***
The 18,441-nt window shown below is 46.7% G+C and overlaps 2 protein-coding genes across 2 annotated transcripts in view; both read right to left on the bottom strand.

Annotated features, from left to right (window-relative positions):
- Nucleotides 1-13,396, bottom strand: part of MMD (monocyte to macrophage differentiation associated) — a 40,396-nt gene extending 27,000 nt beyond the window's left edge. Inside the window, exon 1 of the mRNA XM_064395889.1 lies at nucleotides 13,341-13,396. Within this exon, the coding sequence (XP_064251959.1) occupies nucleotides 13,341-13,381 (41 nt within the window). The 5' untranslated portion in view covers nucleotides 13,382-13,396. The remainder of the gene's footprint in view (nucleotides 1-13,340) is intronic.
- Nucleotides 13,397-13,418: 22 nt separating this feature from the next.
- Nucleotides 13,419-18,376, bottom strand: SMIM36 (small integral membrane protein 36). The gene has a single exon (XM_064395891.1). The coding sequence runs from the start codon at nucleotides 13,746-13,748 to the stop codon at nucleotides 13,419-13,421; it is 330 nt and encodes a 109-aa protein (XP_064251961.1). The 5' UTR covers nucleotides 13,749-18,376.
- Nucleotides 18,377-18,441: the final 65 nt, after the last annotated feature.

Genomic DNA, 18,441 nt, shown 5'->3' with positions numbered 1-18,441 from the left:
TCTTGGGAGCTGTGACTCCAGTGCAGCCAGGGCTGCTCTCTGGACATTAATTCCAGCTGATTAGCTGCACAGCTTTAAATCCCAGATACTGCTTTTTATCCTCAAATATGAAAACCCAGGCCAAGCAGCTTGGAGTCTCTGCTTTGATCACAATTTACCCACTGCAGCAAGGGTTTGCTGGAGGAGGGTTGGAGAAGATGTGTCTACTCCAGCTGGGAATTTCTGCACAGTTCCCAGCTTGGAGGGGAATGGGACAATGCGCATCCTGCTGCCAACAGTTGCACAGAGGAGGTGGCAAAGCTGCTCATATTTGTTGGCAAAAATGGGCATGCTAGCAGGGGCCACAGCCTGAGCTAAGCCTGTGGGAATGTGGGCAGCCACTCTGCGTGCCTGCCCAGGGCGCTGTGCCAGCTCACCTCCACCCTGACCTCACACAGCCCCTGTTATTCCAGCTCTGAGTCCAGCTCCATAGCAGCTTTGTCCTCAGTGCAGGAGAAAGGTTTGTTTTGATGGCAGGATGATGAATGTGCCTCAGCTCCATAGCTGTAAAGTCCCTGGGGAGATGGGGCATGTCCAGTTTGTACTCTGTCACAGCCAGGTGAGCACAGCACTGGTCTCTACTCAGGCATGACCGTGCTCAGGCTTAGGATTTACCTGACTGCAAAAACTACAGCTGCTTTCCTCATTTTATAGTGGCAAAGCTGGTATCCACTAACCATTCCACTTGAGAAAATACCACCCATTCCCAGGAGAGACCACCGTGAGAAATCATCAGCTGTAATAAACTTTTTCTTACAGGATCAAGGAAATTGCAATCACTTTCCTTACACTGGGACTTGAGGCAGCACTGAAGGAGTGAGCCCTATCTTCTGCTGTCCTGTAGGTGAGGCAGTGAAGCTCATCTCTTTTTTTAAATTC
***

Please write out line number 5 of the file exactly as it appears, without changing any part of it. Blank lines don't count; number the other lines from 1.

- Nucleotides 13,419-18,376, bottom strand: SMIM36 (small integral membrane protein 36). The gene has a single exon (XM_064395891.1). The coding sequence runs from the start codon at nucleotides 13,746-13,748 to the stop codon at nucleotides 13,419-13,421; it is 330 nt and encodes a 109-aa protein (XP_064251961.1). The 5' UTR covers nucleotides 13,749-18,376.